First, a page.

Thinkin' about me baby and my happy home.
Going, going to Chicago... Going to Chicago... Sorry but I can't take you...
Going down... going down now... going down...

---Led Zeppelin, When the Levee Breaks

Mississippi has suffered much more than the city of New Orleans. An area the size of England has been wiped out. You do not hear of it because disaster preparation and emergency management there have been efficient and competent. There has been almost no looting. Oh, the governor of Mississippi is a Republican. Both the governor of Louisiana and the mayor of New Orleans are Democrats. Have we ever seen in our lifetime such dreadfully pitiful political incompetence? But the people of Louisiana voted for those creatures. Is not democracy a lovely thing to behold?

The media are all agog with stories about looting, marauding gangs, murders and rapes. But these things were present in New Orleans long before Katrina. Truth be told the crime rate in the Big Easy was always much higher than the rest on the US. Murder rates themselves were 10 times as high. Even the tony French Quarter was rife with robbery, murder and mayhem. What would have been unacceptable in any other American town had become the ordinary in New Orleans.

Last year, researchers had police fire 700 blank rounds in a city neighborhood one afternoon. No one called to report the gunfire.

The cops themselves were part of the problem, often not even responding to calls for help. And it must be said, that an odor of degradation, decadence and grotesque immorality has always pervaded the city. Some folks enjoy such things, of course, or at least have the ability to ignore them.

Anne Rice certainly does both. Fresh from penning her series of vampire-porn novels she writes a lamentation of the New Orleans she knew and loved.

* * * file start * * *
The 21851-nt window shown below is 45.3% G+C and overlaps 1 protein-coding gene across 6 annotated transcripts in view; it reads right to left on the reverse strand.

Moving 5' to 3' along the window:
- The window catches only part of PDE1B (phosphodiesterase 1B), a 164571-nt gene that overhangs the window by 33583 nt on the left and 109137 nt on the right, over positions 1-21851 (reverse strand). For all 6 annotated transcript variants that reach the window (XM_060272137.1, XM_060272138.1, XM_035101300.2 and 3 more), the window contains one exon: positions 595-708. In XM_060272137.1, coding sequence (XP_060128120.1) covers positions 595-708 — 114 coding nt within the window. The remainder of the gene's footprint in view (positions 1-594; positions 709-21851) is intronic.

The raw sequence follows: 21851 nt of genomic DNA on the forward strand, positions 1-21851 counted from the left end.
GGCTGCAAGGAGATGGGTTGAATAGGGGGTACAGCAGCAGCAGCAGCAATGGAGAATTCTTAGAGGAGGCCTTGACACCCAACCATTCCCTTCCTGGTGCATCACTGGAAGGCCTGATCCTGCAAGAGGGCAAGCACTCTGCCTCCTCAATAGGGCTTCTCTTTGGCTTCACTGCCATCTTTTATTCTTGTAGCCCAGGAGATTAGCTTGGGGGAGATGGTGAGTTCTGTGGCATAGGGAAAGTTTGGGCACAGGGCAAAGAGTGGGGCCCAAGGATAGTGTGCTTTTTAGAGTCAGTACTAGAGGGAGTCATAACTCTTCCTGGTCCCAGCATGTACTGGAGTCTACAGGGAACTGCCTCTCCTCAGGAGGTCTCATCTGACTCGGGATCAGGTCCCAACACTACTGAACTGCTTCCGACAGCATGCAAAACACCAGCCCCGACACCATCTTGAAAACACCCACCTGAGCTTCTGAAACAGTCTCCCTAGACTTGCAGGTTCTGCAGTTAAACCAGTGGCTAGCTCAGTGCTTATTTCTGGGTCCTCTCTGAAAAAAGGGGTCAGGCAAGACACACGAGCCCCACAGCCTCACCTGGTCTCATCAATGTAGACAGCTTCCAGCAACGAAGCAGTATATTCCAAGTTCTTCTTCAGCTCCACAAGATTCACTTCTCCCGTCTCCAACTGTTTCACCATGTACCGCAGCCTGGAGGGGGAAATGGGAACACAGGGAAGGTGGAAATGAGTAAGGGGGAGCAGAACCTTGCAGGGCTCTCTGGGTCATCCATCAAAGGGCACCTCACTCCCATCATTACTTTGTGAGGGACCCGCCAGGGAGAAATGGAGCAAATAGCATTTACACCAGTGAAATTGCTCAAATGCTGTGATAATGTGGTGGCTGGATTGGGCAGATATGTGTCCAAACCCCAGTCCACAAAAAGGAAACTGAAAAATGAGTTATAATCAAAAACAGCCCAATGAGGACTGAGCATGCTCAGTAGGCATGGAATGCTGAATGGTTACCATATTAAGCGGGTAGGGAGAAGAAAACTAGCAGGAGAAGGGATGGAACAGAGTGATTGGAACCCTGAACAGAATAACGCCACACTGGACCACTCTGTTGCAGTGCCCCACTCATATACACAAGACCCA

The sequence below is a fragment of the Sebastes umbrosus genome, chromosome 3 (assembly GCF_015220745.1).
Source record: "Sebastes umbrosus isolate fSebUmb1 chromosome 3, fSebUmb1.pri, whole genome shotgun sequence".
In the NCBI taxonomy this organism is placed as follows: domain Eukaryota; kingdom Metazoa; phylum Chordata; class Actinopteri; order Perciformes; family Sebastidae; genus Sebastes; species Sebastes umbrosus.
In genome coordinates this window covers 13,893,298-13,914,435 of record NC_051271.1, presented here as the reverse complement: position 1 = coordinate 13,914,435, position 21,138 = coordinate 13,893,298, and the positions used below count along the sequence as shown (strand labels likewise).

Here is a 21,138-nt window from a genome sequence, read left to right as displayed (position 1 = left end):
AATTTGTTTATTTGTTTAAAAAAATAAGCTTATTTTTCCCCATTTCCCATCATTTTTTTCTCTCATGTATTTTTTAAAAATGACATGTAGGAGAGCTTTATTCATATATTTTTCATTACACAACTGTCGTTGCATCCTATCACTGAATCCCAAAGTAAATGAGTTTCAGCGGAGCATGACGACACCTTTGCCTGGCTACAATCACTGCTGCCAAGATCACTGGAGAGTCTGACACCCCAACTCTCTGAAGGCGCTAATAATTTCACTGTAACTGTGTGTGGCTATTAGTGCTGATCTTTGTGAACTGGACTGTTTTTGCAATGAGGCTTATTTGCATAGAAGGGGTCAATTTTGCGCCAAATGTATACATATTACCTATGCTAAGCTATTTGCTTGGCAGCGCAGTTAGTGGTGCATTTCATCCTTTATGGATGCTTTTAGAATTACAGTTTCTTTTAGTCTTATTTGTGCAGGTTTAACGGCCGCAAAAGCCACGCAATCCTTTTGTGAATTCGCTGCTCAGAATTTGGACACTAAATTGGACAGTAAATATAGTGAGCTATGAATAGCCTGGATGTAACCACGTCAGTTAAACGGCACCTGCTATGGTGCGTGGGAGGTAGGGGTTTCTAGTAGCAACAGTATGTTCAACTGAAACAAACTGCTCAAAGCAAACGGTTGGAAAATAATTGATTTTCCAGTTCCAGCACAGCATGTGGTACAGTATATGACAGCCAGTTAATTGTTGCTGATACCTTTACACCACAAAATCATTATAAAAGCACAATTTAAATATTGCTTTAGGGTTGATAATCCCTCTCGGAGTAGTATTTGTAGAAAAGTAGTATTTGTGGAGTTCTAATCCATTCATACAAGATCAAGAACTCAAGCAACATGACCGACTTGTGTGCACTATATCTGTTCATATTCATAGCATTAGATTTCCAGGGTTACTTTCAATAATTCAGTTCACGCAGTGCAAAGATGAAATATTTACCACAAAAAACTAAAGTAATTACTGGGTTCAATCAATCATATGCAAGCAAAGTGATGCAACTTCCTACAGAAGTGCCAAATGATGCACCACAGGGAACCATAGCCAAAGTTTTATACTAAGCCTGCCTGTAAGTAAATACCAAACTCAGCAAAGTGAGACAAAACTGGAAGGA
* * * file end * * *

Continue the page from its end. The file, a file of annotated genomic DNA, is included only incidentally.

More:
The living was good there. The clock ticked more slowly; people laughed more easily; people kissed; people loved; there was joy...I know that New Orleans will win its fight in the end. I was born in the city and lived there for many years. It shaped who and what I am. Never have I experienced a place where people knew more about love, about family, about loyalty and about getting along than the people of New Orleans. It is perhaps their very gentleness that gives them their endurance.

Ms. Rice seems to have lived in a different city than that described by crime statistics. At any rate her words could describe about any place on earth. She needs to get out more.

New Orleans was always defined by tourism: the French Quarter, Bourbon Street, Mardi Gras, jazz, food. But no great city can rely upon such a fickle economic base. The fact is that New Orleans had been dying for decades and was rotten to the core. It was one of the few Southern cities to actually have lost inhabitants over the years as people fled its crime and poverty. Its public education system was a shambles, one of the worst in the nation. Corruption was on par with your average Third World kleptocracy. Thus the destitution and filth that one noticed everywhere. The only going concern outside of tourism was the port, but even there much of the trade had passed on.